Sloth bears are killed by farmers due to crop damage, by hunters looking for gallbladders for medicinal use, and also fall victim to deforestation. According to the Endangered Species Coalition, their status is declining due to habitat loss and degradation such as overharvesting of wood products such as lumber, fuelwood, fruit and honey, establishment of monoculture plantations, expansion of agricultural land, human settlements and roads.

Sloth bears are also poached when they are very young and sold to families who turn them into “dancing bears”. You will be pushed through
Pain and fear of dancing in the street to earn money for sloth bear owners to support their families.

While sloth bears are fully protected under Schedule I of the Indian Wildlife Protection Act, they may be killed to protect life or property. They have a reputation for being aggressive towards people, so they don’t get much attention or funding. However, several charities (like World Animal Protection) are making efforts to end bear dancing.

sun bear

A sun bear in a wildlife habitat | Photo: Wikimedia

The sun bear is the rarest species of bear after the giant panda. They have long tongues – 20-25 cm – which they use to extract honey from beehives. This has earned them the alternative names “Honey Bear” or “Beruang Madu” in Malay and Indonesian. They are found in tropical lowland areas in Southeast Asia. They do not hibernate, but build nests in trees to sleep in at night.

According to the Bornean Sun Bear Conservation Center (BSBCC), sun bears face three main threats. Like other bears, they suffer from habitat loss due to deforestation. They are also illegally hunted for their gall bladders and paws. In China and Vietnam, sun bears are milked for bile while they are alive.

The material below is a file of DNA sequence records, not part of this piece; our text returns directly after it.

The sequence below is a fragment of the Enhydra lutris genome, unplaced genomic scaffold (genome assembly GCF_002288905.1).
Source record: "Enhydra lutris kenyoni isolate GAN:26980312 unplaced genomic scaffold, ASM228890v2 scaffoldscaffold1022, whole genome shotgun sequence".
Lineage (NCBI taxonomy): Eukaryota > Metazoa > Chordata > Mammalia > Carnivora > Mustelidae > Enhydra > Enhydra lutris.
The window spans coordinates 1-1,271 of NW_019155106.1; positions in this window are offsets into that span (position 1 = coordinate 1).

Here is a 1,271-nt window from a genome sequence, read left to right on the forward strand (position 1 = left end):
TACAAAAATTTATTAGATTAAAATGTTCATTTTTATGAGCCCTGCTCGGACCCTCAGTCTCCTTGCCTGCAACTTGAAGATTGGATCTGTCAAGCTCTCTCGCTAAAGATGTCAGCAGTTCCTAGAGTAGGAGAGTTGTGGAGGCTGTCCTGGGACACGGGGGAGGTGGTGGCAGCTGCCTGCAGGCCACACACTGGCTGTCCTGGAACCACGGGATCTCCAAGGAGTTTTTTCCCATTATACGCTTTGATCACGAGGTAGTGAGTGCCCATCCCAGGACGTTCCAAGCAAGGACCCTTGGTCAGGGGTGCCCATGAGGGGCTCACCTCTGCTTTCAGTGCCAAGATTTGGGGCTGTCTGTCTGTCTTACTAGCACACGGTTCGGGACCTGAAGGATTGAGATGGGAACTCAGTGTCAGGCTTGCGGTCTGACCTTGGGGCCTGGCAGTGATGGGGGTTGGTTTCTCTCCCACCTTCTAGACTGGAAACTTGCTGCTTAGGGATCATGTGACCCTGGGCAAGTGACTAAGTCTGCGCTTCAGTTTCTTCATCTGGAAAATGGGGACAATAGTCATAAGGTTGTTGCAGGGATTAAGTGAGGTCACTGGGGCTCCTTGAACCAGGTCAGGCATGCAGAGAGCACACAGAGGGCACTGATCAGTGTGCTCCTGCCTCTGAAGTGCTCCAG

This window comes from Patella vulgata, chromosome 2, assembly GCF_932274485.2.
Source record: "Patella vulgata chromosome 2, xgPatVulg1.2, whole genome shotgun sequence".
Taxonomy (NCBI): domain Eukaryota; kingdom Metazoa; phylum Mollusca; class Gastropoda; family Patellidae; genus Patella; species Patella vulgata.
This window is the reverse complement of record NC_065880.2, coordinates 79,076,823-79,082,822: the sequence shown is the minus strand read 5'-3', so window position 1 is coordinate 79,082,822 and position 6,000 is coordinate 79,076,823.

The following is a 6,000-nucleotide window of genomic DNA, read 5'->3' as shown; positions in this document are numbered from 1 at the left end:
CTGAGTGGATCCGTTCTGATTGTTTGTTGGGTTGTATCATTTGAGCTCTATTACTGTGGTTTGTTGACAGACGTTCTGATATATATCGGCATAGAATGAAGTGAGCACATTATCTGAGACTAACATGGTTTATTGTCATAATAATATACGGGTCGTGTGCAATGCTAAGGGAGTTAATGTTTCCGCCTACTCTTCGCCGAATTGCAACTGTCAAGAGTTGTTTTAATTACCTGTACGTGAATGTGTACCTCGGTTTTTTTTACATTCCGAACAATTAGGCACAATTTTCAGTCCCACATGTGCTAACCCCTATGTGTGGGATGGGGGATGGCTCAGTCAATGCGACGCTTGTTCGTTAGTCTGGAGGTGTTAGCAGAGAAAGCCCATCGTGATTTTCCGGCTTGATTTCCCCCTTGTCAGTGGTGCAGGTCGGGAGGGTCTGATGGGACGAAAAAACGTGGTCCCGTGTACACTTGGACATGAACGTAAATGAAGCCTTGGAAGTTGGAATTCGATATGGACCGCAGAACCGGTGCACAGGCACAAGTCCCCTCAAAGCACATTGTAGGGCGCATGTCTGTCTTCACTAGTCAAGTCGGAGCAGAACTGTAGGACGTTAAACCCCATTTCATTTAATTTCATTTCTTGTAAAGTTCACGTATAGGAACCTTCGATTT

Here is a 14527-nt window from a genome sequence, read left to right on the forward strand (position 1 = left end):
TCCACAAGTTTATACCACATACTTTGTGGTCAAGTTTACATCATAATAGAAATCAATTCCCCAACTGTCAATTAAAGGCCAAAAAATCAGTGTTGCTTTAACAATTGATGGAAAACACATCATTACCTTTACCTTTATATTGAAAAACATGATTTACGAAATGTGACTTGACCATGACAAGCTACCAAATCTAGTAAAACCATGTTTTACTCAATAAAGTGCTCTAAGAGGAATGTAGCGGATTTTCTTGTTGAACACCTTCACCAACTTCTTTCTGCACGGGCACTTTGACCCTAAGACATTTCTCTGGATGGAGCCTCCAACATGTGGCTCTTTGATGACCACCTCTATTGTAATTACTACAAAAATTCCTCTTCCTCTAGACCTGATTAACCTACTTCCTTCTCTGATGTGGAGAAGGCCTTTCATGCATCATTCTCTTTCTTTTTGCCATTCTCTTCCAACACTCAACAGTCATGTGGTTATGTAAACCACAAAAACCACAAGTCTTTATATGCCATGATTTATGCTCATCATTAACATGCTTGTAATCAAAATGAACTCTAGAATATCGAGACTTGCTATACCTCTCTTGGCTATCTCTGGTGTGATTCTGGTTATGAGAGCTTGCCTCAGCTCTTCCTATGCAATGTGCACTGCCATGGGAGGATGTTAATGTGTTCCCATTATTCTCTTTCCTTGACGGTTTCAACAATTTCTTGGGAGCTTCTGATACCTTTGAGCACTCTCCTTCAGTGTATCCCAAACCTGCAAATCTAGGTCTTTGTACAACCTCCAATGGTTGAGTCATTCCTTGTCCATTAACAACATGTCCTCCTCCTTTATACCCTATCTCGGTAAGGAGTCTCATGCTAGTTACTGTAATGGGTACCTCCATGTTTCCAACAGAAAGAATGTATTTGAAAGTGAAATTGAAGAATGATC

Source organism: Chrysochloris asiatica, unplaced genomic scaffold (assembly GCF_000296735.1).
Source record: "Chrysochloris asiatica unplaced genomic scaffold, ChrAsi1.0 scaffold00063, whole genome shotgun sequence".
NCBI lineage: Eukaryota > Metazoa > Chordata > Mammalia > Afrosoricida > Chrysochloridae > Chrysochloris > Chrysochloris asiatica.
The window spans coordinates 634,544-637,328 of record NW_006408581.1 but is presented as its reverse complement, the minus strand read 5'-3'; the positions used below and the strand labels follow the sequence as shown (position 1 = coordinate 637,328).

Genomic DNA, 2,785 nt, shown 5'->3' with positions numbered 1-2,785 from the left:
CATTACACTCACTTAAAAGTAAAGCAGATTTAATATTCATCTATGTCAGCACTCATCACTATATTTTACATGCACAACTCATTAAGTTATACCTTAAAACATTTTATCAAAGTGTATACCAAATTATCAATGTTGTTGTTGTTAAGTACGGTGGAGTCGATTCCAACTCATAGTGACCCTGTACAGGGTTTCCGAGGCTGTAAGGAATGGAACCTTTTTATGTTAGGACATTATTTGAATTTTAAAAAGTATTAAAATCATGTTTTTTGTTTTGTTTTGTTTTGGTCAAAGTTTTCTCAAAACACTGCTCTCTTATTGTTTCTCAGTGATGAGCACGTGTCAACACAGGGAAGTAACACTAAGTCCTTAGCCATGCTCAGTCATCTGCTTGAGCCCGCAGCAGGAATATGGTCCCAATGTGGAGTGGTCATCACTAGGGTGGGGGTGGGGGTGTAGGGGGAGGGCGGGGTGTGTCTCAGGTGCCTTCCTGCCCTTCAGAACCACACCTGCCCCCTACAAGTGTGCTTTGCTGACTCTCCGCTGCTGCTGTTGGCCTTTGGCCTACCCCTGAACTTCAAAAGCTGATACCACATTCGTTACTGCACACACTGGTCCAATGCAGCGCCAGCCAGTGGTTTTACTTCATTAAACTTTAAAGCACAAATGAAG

Since sun bears are the smallest of all bear species, cubs are considered desirable and are in high demand as pets. Typically, a poacher kills the mother and her orphaned cub is removed from the wild and kept in a small cage in someone’s home. Classified as endangered, there are only 2500 bear bears left worldwide. The BSBCC is one of the few dedicated bear conservation networks – in Sabah, Malaysia, it runs a two-hectare care and rehabilitation center for rescued bears.

Eurasian brown bear

A brown bear in a zoo in Madrid | Photo: Flickr

This bear is one of the most widely distributed brown bears and is listed as “Least Concern” by the IUCN. However, the organization says: “Least concern does not always mean that species are not endangered. There are declining species that are classified as Least Concern.”

Outside of Europe and Russia, where Eurasian brown bears predominate, groups of brown bears exist in small, isolated, and mostly critically endangered populations in Iran, Afghanistan, Pakistan, parts of north-west India and central China, and the island of Hokkaido in Japan.

While populations may be stable, WWF considers these brown bears a conservation priority. Because of their reliance on large natural areas, brown bears are important management indicators for a number of other wildlife species. Brown bears also play an important role as predators, keeping other animal populations in check. In addition, they act as seed dispersers and help maintain their own environment.

Eurasian brown bears primarily ate fruit (they are omnivores), so clearing trees forces brown bear families to live closer to human societies (where food is more available). If they come onto properties in search of food, they are often seen as aggressive and shot. They are often hunted for sport, and their gallbladders and paws are also highly prized.

– Asia Media Center